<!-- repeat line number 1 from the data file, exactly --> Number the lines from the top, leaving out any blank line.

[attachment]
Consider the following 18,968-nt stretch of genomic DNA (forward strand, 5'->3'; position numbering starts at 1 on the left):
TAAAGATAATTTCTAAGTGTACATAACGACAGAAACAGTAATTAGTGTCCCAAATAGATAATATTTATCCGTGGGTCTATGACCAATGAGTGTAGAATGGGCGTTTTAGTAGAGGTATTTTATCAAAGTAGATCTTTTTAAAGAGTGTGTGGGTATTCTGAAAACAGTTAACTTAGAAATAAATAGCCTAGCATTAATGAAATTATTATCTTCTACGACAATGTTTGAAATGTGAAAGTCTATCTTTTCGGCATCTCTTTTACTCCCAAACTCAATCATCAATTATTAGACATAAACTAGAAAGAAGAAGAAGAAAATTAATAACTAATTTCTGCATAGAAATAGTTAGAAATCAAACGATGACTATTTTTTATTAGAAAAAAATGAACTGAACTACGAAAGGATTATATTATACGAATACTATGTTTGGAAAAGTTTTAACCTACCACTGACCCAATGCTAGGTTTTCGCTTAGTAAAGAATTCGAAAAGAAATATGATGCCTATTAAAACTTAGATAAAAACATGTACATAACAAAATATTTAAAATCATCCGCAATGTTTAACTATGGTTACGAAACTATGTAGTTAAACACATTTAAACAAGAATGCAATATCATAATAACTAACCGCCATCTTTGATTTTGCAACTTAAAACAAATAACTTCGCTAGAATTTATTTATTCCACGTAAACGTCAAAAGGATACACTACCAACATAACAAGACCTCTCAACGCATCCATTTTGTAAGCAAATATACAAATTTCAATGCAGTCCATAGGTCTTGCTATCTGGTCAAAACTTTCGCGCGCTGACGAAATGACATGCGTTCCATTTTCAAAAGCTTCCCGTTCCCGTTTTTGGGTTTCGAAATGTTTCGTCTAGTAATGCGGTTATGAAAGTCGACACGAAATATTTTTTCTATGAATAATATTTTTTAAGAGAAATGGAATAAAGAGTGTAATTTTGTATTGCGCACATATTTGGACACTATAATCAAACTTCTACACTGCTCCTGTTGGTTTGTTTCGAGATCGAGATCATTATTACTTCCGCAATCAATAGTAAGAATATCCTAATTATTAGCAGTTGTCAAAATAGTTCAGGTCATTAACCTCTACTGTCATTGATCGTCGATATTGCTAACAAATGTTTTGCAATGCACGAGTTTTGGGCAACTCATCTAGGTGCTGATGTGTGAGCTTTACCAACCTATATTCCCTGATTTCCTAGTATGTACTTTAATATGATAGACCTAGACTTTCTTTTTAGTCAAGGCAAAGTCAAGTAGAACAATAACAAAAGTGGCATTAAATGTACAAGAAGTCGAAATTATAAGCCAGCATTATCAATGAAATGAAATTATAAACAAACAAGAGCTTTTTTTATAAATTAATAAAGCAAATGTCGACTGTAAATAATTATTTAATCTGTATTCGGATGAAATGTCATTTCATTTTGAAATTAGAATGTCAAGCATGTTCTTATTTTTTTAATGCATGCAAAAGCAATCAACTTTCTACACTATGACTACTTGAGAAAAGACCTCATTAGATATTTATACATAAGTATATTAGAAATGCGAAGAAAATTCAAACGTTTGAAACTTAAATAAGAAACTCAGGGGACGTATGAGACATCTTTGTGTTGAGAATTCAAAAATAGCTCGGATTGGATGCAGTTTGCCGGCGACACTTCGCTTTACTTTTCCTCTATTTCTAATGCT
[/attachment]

Consider the following 18,968-nt stretch of genomic DNA (forward strand, 5'->3'; position numbering starts at 1 on the left):